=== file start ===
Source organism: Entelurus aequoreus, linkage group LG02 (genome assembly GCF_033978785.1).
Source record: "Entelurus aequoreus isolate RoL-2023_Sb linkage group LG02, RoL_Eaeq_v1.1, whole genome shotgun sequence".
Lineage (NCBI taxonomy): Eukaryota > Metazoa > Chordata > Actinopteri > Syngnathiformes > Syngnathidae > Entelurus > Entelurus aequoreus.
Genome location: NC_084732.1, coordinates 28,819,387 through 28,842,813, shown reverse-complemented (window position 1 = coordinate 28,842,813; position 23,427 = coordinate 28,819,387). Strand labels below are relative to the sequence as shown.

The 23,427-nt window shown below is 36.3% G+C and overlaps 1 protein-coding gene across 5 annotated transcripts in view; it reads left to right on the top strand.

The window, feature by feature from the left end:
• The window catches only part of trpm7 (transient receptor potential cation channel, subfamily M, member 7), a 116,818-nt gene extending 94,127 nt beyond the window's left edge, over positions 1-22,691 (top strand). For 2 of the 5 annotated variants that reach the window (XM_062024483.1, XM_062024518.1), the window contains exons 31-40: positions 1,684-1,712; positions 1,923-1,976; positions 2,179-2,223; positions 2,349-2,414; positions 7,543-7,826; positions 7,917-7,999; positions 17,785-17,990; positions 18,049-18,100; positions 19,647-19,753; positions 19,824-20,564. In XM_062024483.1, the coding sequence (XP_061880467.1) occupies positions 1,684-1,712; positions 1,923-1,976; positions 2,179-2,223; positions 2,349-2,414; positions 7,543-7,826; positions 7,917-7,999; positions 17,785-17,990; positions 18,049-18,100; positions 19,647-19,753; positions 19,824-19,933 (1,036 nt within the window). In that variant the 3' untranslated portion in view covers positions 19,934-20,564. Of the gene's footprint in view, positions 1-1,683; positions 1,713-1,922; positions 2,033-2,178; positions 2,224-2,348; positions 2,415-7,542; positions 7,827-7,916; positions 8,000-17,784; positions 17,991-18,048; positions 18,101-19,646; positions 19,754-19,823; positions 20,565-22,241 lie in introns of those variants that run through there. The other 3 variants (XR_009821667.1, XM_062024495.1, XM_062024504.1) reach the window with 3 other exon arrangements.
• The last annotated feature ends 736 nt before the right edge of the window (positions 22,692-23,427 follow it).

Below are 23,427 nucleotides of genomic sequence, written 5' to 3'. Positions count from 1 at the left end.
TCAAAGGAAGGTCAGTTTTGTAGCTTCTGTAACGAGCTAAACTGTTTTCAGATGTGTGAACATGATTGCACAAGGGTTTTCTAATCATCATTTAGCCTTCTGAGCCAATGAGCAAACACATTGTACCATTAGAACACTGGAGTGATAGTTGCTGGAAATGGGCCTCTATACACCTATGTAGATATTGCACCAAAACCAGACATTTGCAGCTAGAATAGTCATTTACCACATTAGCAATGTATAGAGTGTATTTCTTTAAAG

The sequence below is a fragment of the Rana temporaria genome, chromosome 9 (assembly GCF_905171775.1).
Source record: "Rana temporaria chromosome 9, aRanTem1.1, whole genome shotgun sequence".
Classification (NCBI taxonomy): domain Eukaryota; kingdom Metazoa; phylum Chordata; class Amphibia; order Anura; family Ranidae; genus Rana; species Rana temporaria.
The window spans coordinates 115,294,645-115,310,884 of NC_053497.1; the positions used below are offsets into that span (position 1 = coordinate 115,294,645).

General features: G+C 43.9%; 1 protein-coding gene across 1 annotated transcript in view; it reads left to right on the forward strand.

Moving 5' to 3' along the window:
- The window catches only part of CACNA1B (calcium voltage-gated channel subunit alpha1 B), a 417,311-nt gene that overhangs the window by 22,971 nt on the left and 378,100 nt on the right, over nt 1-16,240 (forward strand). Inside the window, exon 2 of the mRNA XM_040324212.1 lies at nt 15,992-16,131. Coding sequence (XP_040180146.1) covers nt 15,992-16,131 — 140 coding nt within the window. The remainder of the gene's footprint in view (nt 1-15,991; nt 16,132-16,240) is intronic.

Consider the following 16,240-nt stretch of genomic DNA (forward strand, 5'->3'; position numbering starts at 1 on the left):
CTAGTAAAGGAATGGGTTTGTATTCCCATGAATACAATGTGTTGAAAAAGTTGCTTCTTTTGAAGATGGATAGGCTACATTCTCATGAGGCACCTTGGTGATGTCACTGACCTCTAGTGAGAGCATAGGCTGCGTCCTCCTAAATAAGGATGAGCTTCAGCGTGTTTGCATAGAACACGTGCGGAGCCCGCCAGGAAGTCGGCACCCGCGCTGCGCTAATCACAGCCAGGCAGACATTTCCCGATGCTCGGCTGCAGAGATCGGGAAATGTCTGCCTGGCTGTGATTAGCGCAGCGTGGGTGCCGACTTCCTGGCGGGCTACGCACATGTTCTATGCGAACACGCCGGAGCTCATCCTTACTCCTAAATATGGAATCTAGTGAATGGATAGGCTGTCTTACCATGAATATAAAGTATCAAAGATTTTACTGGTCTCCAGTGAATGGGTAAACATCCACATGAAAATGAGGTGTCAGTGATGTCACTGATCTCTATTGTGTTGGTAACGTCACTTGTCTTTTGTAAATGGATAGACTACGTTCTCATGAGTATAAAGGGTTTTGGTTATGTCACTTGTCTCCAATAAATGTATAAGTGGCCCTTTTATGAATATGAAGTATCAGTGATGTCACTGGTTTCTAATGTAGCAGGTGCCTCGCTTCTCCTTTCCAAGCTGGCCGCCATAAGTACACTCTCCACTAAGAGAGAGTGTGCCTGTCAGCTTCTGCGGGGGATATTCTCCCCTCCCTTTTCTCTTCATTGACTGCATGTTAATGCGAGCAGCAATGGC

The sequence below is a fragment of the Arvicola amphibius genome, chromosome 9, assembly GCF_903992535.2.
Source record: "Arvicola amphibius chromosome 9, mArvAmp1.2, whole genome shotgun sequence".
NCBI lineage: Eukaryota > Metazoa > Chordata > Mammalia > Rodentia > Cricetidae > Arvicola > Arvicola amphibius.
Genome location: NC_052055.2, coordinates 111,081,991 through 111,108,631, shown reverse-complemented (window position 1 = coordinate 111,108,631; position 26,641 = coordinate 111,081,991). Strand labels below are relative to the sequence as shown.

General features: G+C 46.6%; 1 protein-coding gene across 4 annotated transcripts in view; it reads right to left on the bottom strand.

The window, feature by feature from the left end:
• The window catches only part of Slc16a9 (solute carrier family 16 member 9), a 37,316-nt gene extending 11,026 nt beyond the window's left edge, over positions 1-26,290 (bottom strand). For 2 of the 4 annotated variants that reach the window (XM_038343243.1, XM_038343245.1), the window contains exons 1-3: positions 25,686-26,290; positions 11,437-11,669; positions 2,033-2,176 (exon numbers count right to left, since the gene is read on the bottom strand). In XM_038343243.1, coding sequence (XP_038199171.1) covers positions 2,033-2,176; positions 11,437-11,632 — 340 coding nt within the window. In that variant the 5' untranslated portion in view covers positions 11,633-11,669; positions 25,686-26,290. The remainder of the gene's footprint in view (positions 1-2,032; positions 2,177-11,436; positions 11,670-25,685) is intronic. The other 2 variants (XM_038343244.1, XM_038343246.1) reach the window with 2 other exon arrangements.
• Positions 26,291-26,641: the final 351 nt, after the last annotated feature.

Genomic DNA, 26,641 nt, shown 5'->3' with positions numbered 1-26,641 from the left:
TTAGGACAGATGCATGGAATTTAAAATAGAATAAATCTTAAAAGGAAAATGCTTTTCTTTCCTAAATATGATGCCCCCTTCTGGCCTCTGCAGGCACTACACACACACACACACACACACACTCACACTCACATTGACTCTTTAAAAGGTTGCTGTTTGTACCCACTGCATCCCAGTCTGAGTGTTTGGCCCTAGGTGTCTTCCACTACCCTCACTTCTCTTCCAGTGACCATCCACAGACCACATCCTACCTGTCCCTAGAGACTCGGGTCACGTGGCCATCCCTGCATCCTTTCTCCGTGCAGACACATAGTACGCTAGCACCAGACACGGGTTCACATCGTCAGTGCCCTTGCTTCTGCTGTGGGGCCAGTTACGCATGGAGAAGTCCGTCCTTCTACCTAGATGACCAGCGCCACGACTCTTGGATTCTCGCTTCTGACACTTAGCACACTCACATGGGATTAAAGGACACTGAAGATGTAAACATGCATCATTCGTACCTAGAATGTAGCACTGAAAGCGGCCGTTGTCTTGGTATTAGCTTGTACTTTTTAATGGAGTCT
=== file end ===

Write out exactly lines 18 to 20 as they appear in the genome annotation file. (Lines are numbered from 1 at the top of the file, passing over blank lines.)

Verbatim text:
Consider the following 16,240-nt stretch of genomic DNA (forward strand, 5'->3'; position numbering starts at 1 on the left):
CTAGTAAAGGAATGGGTTTGTATTCCCATGAATACAATGTGTTGAAAAAGTTGCTTCTTTTGAAGATGGATAGGCTACATTCTCATGAGGCACCTTGGTGATGTCACTGACCTCTAGTGAGAGCATAGGCTGCGTCCTCCTAAATAAGGATGAGCTTCAGCGTGTTTGCATAGAACACGTGCGGAGCCCGCCAGGAAGTCGGCACCCGCGCTGCGCTAATCACAGCCAGGCAGACATTTCCCGATGCTCGGCTGCAGAGATCGGGAAATGTCTGCCTGGCTGTGATTAGCGCAGCGTGGGTGCCGACTTCCTGGCGGGCTACGCACATGTTCTATGCGAACACGCCGGAGCTCATCCTTACTCCTAAATATGGAATCTAGTGAATGGATAGGCTGTCTTACCATGAATATAAAGTATCAAAGATTTTACTGGTCTCCAGTGAATGGGTAAACATCCACATGAAAATGAGGTGTCAGTGATGTCACTGATCTCTATTGTGTTGGTAACGTCACTTGTCTTTTGTAAATGGATAGACTACGTTCTCATGAGTATAAAGGGTTTTGGTTATGTCACTTGTCTCCAATAAATGTATAAGTGGCCCTTTTATGAATATGAAGTATCAGTGATGTCACTGGTTTCTAATGTAGCAGGTGCCTCGCTTCTCCTTTCCAAGCTGGCCGCCATAAGTACACTCTCCACTAAGAGAGAGTGTGCCTGTCAGCTTCTGCGGGGGATATTCTCCCCTCCCTTTTCTCTTCATTGACTGCATGTTAATGCGAGCAGCAATGGC

The sequence below is a fragment of the Arvicola amphibius genome, chromosome 9, assembly GCF_903992535.2.